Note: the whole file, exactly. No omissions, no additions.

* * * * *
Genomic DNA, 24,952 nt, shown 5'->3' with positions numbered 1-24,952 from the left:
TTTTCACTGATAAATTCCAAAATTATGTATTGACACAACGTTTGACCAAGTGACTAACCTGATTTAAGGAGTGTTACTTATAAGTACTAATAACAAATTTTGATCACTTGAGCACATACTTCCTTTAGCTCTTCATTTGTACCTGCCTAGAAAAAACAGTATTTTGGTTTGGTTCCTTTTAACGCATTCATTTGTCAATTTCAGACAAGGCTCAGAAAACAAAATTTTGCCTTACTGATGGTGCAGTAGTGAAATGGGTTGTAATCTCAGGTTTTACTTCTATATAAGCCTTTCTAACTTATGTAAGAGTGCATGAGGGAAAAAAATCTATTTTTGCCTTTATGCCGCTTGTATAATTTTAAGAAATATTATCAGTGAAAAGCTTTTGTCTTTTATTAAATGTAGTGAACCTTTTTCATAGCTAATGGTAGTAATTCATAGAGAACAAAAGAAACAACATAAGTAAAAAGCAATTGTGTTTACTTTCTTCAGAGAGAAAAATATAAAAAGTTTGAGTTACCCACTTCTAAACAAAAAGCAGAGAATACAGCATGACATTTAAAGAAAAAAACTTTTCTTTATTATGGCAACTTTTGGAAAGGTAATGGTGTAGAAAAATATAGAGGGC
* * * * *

Genomic DNA, 24,952 nt, shown 5'->3' with positions numbered 1-24,952 from the left:
TTTTCACTGATAAATTCCAAAATTATGTATTGACACAACGTTTGACCAAGTGACTAACCTGATTTAAGGAGTGTTACTTATAAGTACTAATAACAAATTTTGATCACTTGAGCACATACTTCCTTTAGCTCTTCATTTGTACCTGCCTAGAAAAAACAGTATTTTGGTTTGGTTCCTTTTAACGCATTCATTTGTCAATTTCAGACAAGGCTCAGAAAACAAAATTTTGCCTTACTGATGGTGCAGTAGTGAAATGGGTTGTAATCTCAGGTTTTACTTCTATATAAGCCTTTCTAACTTATGTAAGAGTGCATGAGGGAAAAAAATCTATTTTTGCCTTTATGCCGCTTGTATAATTTTAAGAAATATTATCAGTGAAAAGCTTTTGTCTTTTATTAAATGTAGTGAACCTTTTTCATAGCTAATGGTAGTAATTCATAGAGAACAAAAGAAACAACATAAGTAAAAAGCAATTGTGTTTACTTTCTTCAGAGAGAAAAATATAAAAAGTTTGAGTTACCCACTTCTAAACAAAAAGCAGAGAATACAGCATGACATTTAAAGAAAAAAACTTTTCTTTATTATGGCAACTTTTGGAAAGGTAATGGTGTAGAAAAATATAGAGGGC